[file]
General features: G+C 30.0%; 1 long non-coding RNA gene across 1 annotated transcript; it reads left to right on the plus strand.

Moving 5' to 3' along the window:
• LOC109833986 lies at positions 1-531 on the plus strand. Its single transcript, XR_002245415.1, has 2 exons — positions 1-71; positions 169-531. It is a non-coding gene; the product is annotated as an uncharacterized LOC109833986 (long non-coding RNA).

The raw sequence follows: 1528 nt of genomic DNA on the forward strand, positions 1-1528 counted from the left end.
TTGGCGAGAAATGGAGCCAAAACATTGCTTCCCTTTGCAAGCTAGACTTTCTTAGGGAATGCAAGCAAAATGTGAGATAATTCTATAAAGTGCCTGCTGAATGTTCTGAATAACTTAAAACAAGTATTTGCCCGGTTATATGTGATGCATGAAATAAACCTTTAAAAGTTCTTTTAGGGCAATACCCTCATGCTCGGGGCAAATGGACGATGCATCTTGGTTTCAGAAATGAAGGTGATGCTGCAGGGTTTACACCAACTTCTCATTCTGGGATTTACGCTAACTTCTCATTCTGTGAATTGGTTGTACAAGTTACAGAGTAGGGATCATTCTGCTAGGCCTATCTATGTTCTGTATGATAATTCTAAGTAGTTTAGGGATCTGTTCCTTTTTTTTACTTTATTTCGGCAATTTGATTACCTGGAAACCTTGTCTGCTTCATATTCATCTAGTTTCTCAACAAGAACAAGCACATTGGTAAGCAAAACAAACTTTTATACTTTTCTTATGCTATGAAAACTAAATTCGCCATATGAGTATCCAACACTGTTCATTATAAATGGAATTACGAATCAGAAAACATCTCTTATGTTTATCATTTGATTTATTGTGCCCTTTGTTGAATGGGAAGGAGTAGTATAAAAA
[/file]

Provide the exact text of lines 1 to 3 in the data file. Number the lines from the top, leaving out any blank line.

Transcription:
General features: G+C 30.0%; 1 long non-coding RNA gene across 1 annotated transcript; it reads left to right on the plus strand.

Moving 5' to 3' along the window:
• LOC109833986 lies at positions 1-531 on the plus strand. Its single transcript, XR_002245415.1, has 2 exons — positions 1-71; positions 169-531. It is a non-coding gene; the product is annotated as an uncharacterized LOC109833986 (long non-coding RNA).